High Line Park






















S <===           10TH AVENUE           ===> N

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London Terrace Apartments

Massive building with 1,670 units built in 1930. Built over and named for an 1845 strip of Greek Revival houses, aka "Millionaires' Row," designed by Alexander Jackson Davis.

London Terrace Post Office (10011)




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463: Chelsea Commons; seedy charm

437-459: These 12 houses from 1849-50 are landmarked; their landscaped front yards are enough to make them out of the ordinary in Manhattan.

411: Was the address of the Fireside Inn, described in a 1939 guidebook as "Cape Cod come to town."

401 (corner): El Quinto Pino, tiny tapas bar that's really a bar--no tables. The name means "The Fifth Pine" in Spanish--an expression that means roughly "where Christ lost his shoes."


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Penn South Houses

From 23rd to 29th streets between 8th and 9th avenues is a 1962 housing co-op built by the Ladies Garment Workers Union to provide housing for Garment District workers.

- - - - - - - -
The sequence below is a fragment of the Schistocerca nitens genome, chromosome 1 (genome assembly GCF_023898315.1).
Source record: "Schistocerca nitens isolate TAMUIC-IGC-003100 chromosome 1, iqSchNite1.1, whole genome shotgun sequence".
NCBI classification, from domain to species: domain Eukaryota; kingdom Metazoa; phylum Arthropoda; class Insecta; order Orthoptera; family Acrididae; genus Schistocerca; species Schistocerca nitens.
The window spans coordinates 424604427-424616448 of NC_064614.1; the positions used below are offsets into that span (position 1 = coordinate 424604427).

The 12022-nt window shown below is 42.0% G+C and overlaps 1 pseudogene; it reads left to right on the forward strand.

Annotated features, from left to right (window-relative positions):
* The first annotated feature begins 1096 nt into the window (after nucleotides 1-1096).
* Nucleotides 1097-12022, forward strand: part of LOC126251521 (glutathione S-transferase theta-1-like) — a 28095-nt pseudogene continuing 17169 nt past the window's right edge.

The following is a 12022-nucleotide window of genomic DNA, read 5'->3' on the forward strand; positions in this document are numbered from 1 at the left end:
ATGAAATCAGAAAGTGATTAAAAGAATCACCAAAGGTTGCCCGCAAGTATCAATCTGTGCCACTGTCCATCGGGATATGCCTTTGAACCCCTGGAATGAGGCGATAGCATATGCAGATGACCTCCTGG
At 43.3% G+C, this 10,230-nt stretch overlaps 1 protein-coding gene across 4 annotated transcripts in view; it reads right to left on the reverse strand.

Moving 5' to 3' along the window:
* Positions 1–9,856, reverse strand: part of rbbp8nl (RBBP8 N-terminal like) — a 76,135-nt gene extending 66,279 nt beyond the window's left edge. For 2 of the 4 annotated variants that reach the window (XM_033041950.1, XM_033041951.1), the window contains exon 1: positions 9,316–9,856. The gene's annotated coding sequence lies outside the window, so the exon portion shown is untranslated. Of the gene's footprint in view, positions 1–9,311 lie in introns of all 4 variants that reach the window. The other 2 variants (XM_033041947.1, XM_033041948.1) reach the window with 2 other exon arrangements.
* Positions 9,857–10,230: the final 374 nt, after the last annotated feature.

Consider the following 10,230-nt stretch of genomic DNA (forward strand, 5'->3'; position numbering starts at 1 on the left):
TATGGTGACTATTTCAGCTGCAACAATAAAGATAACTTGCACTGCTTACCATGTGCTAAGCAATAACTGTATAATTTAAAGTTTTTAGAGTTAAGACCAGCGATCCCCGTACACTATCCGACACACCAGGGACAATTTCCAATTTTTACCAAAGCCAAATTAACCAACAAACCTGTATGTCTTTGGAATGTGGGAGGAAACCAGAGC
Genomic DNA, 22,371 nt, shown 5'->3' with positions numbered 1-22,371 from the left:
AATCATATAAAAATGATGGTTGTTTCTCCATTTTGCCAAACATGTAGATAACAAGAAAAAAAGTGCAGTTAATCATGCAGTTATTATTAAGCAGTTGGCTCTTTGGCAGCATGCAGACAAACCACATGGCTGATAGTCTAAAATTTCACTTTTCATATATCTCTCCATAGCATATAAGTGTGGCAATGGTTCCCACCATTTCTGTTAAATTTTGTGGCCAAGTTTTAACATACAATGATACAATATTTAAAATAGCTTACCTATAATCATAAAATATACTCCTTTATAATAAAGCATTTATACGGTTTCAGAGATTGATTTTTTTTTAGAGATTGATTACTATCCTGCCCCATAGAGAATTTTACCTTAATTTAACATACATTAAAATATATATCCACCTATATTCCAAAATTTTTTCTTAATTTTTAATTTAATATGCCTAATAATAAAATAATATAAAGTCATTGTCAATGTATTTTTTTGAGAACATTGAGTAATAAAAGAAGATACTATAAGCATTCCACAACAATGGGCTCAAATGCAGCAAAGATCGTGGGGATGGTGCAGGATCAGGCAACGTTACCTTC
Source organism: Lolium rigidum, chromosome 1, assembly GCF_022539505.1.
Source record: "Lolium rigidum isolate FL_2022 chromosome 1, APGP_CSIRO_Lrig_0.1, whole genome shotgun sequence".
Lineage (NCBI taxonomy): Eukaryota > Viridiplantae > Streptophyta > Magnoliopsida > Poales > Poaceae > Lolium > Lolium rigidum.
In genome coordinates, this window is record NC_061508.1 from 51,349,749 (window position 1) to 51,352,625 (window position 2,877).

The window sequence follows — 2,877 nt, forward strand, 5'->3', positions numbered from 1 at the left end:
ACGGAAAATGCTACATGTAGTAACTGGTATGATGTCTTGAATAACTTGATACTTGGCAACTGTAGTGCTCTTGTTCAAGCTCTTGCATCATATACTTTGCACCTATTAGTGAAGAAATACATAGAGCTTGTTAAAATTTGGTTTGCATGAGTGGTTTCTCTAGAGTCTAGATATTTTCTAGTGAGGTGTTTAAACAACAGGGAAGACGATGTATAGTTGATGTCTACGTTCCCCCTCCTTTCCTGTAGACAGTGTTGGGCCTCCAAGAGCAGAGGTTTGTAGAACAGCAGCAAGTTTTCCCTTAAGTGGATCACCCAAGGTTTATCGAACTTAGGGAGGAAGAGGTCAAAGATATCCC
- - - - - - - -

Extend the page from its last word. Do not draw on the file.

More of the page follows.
334 1/2: This defunct address was the site of the 24th Street Clubhouse, opened in 1940 as the first official meetingplace for Alcoholics Anonymous. Torn down 1959.

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359: St. Eleftherios, Greek orthodox church.











S <===           8TH AVENUE           ===> N

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250: Chelsea Gardens

McBurney YMCA

206: The oldest Y in NYC moved to this location 1904; recently moved to 14th Street. Named for Robert Ross McBurney, an early leader of the Y movement. Merrill met Lynch in the swimming pool (1913); other members have included Edward Albee, Andy Warhol and Al Pacino. William Saroyan stayed here when he came to NY in 1928, as did Keith Haring 50 years later. This Y inspired Village People's "YMCA."